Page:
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The Sanofi Canada Healthcare Survey: Closing Knowledge Gaps

The Sanofi Canada Healthcare Survey reaches 1,500 employees and over 400 employers annually and has evolved over the past 22 years from a brief whitepaper into a comprehensive survey to identify the crucial areas needed for positive change in employee healthcare.

Every year, it monitors the pulse of health benefit plans, and analyzes the changing opinions of plan members and plan sponsors to find out the varying perceptions in order to shed light on specific areas that need improving towards the role of the workplace in employee well-being.

Identifying gaps for the changing needs of a multi-generational workforce

The 2019 report focuses on topics including workplace wellness, health concerns and the impact of chronic disease, in order to identify and address the changes needed from both sides of the equation. Aligning plan members and plan sponsors together on the same page will help inform industry-wide actions in key areas affecting health benefit plans.

‘Doing more together’ is the general theme and mindset that stood out through the report that embodies what we can all do to achieve our common goal – which is to ultimately improve the health and productivity of all Canadians.

Four main gaps presented in the 2019 report

The 2019 survey results come from 1,505 plan members and 403 plan sponsors, displaying a number of opportunities and challenges that translate into many different calls to action for the benefits industry – starting with these four main ones in this years’ report.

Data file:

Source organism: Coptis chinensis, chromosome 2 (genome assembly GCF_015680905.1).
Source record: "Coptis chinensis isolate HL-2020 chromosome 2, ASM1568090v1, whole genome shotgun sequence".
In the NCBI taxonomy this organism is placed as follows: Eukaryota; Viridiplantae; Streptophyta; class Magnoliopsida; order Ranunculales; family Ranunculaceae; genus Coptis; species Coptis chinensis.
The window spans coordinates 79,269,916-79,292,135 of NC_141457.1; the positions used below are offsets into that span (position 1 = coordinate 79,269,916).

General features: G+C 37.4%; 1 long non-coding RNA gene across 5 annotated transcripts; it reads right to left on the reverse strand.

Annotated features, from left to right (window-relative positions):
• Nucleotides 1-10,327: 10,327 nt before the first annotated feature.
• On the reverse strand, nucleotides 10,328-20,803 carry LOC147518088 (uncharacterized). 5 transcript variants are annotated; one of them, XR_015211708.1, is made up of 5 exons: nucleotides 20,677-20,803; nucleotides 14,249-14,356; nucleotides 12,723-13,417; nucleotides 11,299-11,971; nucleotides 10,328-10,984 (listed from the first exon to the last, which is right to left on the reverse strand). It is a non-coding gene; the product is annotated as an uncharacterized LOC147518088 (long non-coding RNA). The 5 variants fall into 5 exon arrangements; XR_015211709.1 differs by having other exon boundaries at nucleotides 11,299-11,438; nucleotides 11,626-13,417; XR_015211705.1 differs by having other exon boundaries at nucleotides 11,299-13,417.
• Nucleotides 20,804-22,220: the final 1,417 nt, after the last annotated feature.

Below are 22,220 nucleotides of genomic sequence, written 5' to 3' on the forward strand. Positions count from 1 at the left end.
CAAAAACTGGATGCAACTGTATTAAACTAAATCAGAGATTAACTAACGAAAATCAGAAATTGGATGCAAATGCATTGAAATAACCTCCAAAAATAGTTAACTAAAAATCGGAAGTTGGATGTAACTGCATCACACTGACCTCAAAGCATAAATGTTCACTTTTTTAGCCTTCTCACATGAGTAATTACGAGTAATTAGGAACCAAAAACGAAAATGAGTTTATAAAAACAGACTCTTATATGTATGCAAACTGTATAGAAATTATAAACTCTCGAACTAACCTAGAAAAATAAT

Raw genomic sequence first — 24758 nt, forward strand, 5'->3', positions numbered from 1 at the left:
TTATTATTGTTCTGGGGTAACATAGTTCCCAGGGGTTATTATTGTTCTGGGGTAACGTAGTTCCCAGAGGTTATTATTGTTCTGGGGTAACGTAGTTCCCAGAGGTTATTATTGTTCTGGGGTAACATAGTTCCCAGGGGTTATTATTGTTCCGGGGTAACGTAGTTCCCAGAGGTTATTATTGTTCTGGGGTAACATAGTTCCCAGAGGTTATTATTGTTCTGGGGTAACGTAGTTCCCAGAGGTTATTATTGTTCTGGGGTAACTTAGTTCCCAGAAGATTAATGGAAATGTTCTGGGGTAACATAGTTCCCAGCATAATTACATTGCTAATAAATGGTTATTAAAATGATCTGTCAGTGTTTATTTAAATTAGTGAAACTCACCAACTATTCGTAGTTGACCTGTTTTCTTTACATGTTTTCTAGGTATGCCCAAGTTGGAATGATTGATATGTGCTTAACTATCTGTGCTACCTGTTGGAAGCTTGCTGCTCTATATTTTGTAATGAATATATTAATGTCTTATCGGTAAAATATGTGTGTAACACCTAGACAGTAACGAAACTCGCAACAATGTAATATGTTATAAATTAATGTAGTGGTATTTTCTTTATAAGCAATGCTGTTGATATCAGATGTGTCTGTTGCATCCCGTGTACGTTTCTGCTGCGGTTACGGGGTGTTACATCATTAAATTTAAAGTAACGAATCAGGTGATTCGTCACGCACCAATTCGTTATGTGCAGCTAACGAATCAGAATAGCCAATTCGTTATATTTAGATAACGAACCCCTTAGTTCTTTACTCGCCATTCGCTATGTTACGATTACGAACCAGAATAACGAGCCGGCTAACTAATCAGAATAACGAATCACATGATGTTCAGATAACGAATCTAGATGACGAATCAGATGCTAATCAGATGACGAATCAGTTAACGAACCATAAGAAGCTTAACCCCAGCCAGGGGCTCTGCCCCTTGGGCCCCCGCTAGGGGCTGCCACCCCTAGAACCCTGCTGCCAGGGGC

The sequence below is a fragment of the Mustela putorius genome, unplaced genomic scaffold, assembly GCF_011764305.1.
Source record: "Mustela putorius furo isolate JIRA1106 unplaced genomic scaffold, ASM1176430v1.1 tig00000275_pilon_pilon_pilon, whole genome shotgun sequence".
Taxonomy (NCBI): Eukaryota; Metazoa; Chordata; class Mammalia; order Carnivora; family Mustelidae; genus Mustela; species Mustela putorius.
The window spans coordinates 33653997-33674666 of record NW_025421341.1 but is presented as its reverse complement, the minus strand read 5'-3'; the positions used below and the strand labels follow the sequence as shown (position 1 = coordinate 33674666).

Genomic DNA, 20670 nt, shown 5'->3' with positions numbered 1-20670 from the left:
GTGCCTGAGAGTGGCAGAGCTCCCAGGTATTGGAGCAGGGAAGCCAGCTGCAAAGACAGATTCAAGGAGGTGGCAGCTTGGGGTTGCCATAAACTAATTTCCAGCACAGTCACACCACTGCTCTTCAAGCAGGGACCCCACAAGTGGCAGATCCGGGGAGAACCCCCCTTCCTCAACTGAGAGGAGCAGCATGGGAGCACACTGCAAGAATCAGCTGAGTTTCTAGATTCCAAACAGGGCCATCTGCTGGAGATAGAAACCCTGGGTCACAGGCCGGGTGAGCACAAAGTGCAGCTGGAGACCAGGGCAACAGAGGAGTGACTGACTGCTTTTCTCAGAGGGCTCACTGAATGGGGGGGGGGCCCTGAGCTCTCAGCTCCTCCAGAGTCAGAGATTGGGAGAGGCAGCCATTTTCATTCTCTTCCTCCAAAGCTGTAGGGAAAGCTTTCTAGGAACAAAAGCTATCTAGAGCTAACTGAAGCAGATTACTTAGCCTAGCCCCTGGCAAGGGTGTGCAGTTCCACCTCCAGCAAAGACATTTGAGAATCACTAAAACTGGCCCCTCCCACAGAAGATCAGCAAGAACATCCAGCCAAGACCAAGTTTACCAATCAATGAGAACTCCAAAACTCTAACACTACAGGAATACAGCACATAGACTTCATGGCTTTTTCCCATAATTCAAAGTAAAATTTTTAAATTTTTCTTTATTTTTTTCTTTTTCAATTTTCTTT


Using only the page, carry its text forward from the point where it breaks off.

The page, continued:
1. Prescription drug plan

Both plan members and plan sponsors significantly underestimate the number of drugs covered by their workplace prescription drug plan.

  • Private is viewed to be on par with public plans: Both plan members and plan sponsors believe that private prescription drug plans and public drug plans cover close to the same number of medications. According to the CLHIA, private drug plans cover between 10,000 and 12,000 drugs, while public plans cover between 2,000 and 8,000, for an average of 5,000 – highlighting low levels of awareness.
  • Confusion over Pharmacare: 42% percent of plan members and 22% of plan sponsors report not knowing anything at all about a possible national Pharmacare program in Canada.

It has been shown that every year through this report that the prescription drug plan is the most valued and most used part of the employee health benefit plan. So it comes as no surprise why it is crucial that together we ensure the private sector can continue to offer this benefit to employees and their families.

  1. Doing more for chronic disease

This years’ report emphasized the area where plan sponsors continue to underestimate the presence of chronic disease or conditions in their workforce, which suggests many could also be underestimating their impact. The top five chronic diseases or conditions are mental illness, hypertension, high cholesterol, arthritis and diabetes; and while the gap is closing, it still represents a gap to do more in the area of chronic-disease management.